Massachusetts Medical Society: Letter to House Leadership Regarding S.2452, An Act to Temporarily Extend Certain Measures Adopted in the State of Emergency

Letter to House Leadership Regarding S.2452, An Act to Temporarily Extend Certain Measures Adopted in the State of Emergency

The Honorable Ronald Mariano, Speaker
Massachusetts House of Representatives
State House, Room 356
Boston, MA 02133

Dear Mr. Speaker:

The Medical Society would like to thank you for your leadership on a number of pressing health care issues related to the COVID-19 pandemic. We commend both the Administration and the Legislature on swift and thoughtful measures enacted throughout the emergency to protect and facilitate access to health care services for patients in Massachusetts, particularly for measures that enabled physicians to quickly adjust care delivery within their practices to embrace telehealth. As you consider Governor Baker’s legislation (S. 2452, An Act to temporarily extend certain measures adopted in the state of emergency), MMS wishes to highlight a few areas of concern prompted by the lifting of the state of emergency that could be addressed, including: the sunsetting of certain telehealth reimbursement parity requirements; continuation of patient protections against surprise billing; and medical licensure issues related to practicing telehealth across state lines.

Sunsetting of Reimbursement Parity Requirements

The top concern for physicians across the Commonwealth is the expiration of certain telehealth reimbursement parity requirements. Chapter 260 of the Acts of 2020 sunsets reimbursement parity for many telehealth services 90 days after the end of the COVID-19 state of emergency. The physician community has previously voiced serious concern about the adequacy of a 90-day timeframe to address a significant shift in reimbursement policy. Given the Governor’s announcement that the state of emergency will be lifted on June 15th, we believe an additional 90 days is essential to support as smooth a transition as possible. We therefore ask the Legislature to amend Section 79 of Chapter 260 to extend the glidepath for changes in telehealth reimbursement by an additional 90 days, for a total of 180 days.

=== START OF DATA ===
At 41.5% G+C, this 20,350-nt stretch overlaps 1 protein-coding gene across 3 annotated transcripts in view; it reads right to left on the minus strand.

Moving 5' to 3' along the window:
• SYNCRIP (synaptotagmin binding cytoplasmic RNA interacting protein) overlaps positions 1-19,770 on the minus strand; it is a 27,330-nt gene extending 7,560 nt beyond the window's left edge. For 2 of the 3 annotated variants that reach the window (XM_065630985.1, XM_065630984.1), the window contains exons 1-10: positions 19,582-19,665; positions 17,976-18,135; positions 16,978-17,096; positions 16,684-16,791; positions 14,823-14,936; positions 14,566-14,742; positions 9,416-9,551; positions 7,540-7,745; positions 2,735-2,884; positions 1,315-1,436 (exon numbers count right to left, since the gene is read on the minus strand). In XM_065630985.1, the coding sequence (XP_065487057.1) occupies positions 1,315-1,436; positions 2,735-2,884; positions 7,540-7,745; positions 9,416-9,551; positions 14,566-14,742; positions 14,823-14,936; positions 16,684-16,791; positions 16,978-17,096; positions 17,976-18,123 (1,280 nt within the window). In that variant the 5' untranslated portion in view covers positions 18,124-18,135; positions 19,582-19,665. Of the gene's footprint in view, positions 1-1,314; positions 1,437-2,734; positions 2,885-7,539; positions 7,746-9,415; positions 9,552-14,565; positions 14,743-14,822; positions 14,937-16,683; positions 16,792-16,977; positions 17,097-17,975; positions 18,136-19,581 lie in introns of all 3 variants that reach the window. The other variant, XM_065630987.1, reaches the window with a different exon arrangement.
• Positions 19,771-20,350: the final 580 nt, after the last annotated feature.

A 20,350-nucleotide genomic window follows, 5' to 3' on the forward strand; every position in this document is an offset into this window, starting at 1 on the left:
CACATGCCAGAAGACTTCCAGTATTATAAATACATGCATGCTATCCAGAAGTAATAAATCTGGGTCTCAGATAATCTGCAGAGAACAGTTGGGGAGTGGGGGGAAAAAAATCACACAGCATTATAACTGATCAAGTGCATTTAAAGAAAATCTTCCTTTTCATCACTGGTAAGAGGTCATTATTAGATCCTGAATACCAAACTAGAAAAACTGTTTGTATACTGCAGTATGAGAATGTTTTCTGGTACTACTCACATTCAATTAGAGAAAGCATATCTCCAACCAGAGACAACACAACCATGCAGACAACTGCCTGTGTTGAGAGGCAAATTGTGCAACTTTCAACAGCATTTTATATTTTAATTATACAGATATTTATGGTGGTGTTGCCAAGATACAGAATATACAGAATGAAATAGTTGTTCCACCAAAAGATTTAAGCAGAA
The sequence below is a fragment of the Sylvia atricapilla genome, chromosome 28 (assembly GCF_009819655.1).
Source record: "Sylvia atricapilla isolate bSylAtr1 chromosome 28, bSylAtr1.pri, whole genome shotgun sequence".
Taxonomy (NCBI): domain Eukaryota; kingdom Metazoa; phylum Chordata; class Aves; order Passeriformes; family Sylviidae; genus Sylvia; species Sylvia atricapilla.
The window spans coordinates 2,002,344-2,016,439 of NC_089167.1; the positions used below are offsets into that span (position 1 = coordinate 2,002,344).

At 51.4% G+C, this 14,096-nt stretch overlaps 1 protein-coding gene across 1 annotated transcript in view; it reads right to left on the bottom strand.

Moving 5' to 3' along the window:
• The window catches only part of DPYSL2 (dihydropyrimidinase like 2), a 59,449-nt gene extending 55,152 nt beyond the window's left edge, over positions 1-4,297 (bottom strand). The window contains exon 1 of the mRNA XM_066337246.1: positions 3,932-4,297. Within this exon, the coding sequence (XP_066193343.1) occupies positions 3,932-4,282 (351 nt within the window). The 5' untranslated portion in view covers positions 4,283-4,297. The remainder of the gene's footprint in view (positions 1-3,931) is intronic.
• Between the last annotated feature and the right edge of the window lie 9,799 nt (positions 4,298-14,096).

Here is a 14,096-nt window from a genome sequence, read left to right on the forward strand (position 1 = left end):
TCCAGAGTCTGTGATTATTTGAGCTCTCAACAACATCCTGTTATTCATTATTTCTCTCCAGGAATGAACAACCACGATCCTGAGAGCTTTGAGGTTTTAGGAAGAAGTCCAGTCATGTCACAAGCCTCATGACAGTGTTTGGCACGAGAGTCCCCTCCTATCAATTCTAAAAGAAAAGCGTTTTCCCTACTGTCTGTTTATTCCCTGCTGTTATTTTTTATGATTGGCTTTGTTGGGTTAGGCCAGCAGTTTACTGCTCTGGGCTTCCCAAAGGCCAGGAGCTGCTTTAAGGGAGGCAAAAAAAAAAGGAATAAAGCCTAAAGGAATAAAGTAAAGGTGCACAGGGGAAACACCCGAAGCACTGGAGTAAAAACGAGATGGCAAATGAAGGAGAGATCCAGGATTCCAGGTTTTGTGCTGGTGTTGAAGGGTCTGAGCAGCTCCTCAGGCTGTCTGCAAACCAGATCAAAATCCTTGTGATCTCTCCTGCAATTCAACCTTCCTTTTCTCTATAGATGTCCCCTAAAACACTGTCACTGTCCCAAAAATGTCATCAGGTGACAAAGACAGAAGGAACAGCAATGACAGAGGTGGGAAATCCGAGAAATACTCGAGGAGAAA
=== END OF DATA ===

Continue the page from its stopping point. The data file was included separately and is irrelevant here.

Over the last few months, the Division of Insurance (DOI) and MassHealth facilitated a 5-part listening session with stakeholders. In these sessions, it became apparent that there are fundamental regulatory matters of interpretation that need to be addressed. For example, how will a telemedicine visit be defined? How will the state define the different categories of care identified – e.g. behavioral health services, primary care services, and chronic disease management services? How will the Division regulate billing and coding of services delivered via telemedicine? It is critical to have answers to these fundamental questions to understand how these changes in reimbursement requirements will impact the practice of medicine via telehealth. It will be exceedingly challenging, if not impossible, for providers and payers alike to establish a permanent framework for telehealth services if they do not know the rules.

Expiration of the parity requirements in September, before DOI has time to formally promulgate regulations, will not allow sufficient time for physicians, health systems, and payers to then incorporate the new framework into their clinical, billing, and payment systems. This sudden expiration will create massive uncertainty for physicians and patients, and it will be potentially disruptive to patients’ access to care. Since the onset of the COVID-19 pandemic, physician offices have undergone a massive transformation to redesign care delivery, working to develop protocols and establish systems, workflows, and staffing for telehealth services alongside traditional in-person care. These changes took a significant amount of time and resources through complex coordination between revenue, contracting, and finance teams and it will be extremely challenging to adjust to a new – presently unknown – reimbursement framework. An additional 90 days is critical to give all stakeholders enough time to respond to forthcoming changes in medical coverage, adjust workflow and scheduling of patients, and respond to other administrative changes (e.g. billing), as well as prepare patient communications about the continued ability to access services through telehealth in the long-term.

Continuation of Patient Protections from Surprise Bills